Typhoon victims wait on a street for relief goods at Ling Yun village on the outskirts of Palo on November 18, 2013.
There is a Toby Keith song with the lyrics, “I wish I didn’t know now what I didn’t know then.” With each catastrophic disaster, I am reminded of this song. I was an emergency responder following Hurricane Katrina in 2005, and continue to work towards the Gulf’s recovery. It is predicted that the books will not be closed on that storm until 2026. Back then, I had no idea how long the road to recovery would be. I often wish I didn’t know now relief is just the beginning and taking the long view is much harder. We must implement the lessons we learned that allow us to take the longer – and sometimes harder – view. So let us try a new approach with Typhoon Haiyan, and implement these lessons of recovery, rebuilding, and preparation.
Relief organizations are already mobilized and on the ground in the Philippines doing initial assessments and providing life-saving supplies and medical care. The Washington, DC-based alliance organization InterAction reports that there are areas where 80-90% of homes have been destroyed, so it is crucial to find inhabitants shelter. They are also working to clear lines of communication, restore electricity, and clear roads to allow relief aid to get to the most isolated regions. Hold tight, eager volunteers: USAID, InterAction, NetHope, and other relief entities have perfected coordinating immediate relief and emergency aid. The role of such organizations is to get into a region, save the inhabitants from immediate trauma and death, and then leave.
Once relief efforts leave, the long, winding road to recovery begins. Six to eight weeks following a disaster, when media attention has waned, there is a decrease in giving as well. However, while media, funders, and emergency responders spend a short amount of time dealing with immediate needs, this does not create the infrastructure to mitigate future risk, and leaves long-term needs such as resettlement, mental and public health, as well as fiscal viability unfunded and unattended. Grass-roots humanitarian organizations that provide year-round support to sustain local communities’ on-going needs and enable them to recover do exist. However, to sustain year-round recovery and capacity-building, these organizations require year-round funding.
The faster communities recover, the better they do in the face of compounding disasters. Less than a month ago, the Philippines experienced a 7.2 magnitude earthquake. People in Bohol and other provinces were still living under tarpaulins and in makeshift housing, leaving them particularly vulnerable to the typhoon. Those whose houses were damaged by the earthquake were made unlivable by the typhoon. The Philippines has faced devastating storms three years in a row, and they are located in the aptly named Pacific “Ring of Fire,” named for its prevalence of volcanoes and earthquakes. It is home to over 75 percent of the Earth’s active and dormant volcanoes and roughly 81 percent of the largest earthquakes occur in this region, according to the U.S. Geological Survey. They see an average of 19 typhoons each year: it is almost inevitable that they will again face compound disasters.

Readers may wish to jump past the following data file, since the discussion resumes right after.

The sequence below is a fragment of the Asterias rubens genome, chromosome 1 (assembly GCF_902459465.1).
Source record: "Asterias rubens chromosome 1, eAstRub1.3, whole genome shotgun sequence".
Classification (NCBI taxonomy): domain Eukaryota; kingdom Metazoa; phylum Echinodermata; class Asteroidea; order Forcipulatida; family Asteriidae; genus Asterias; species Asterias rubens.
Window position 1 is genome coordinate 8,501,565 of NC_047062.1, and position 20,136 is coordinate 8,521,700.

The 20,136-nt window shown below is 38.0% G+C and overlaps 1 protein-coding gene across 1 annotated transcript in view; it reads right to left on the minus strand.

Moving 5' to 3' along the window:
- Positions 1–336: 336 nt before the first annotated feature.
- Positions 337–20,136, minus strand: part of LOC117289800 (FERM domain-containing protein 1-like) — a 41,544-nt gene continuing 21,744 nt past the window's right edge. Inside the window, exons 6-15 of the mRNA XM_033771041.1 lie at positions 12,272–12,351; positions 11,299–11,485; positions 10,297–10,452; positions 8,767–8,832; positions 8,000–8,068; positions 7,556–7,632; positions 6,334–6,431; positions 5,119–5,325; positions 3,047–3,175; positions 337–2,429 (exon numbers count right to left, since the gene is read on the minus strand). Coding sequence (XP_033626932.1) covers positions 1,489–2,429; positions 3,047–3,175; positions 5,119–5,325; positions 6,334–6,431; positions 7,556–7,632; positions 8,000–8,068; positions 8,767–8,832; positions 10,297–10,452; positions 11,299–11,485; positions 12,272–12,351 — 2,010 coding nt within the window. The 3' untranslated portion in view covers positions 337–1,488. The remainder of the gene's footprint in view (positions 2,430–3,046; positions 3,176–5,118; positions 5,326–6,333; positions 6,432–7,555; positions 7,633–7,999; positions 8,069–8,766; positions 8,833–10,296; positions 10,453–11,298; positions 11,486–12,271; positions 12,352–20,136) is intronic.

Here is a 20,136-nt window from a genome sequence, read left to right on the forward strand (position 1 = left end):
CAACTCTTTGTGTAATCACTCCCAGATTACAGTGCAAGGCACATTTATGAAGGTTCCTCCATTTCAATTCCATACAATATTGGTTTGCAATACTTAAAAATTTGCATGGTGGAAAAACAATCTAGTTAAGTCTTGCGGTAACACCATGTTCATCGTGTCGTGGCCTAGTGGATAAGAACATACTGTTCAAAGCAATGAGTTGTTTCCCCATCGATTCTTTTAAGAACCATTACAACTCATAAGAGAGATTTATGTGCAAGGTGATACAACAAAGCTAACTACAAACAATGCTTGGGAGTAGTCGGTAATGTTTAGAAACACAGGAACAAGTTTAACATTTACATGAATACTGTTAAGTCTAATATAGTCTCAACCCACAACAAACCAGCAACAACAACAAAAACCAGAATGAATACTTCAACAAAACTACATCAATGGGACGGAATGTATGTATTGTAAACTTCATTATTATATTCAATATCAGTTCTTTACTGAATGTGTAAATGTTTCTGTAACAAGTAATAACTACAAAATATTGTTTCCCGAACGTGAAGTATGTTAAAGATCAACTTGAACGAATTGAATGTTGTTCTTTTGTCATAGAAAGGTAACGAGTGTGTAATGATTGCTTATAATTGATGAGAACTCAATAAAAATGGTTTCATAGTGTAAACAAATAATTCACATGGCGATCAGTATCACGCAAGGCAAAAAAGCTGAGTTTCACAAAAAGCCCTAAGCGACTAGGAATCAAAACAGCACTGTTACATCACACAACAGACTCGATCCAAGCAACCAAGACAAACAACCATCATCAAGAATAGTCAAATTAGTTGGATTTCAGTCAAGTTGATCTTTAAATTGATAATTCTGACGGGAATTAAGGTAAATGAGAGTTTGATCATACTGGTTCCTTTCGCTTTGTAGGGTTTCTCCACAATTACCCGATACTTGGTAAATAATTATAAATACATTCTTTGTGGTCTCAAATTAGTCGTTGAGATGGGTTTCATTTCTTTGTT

In the U.S., the Gulf region has used the crises of flooding and coastal erosion as an economic driver, in the form of coastal restoration. There is an emerging “business of resilience.” Can the Philippines turn increasing coastal resilience into an industry? The GDP of the Philippines has been rising every year since 1998, and in 2011 the International Monetary Fund reported that the Philippines boasted the 45th-largest economy in the world. In order to continue this upward economic trajectory, the Philippines must continue to build stronger communities. This recovery process affords the possibility of building back stronger and improving infrastructure so that communities are better prepared in the face of future catastrophes. This includes more viable evacuation and resettlement planning.
Investing in solid, long-term rebuilding can also empower communities to take control of their own recovery. FEMA employs this “Survivor-Centric Response” in the U.S. In taking an active role in their own recovery, they report that a community is able to build local capacity. It also enables those taking part to feel better psychologically and, in knowing that they have the ability to rebuild their own lives, they also feel more positive about their ability to cope with future disasters.
In giving to emergency relief, every dollar counts. In terms of long-term recovery of the Philippines, it takes an investment of not only cash, but time, endurance, empathy, and your sturdiest pair of running shoes to complete the marathon. Evidence from the U.S. Geological Survey and the World Bank indicate that for every dollar invested in disaster risk reduction, between $2 and $10 is saved in disaster response and recovery costs. Meanwhile, the return on the investment in humanity is priceless!
Lori Bertman is president and CEO of the Baton Rouge-based Irene W. and C.B. Pennington Foundation, and the board chair of the Center for Disaster Philanthropy. Follow Lori on Twitter: @LoriBertman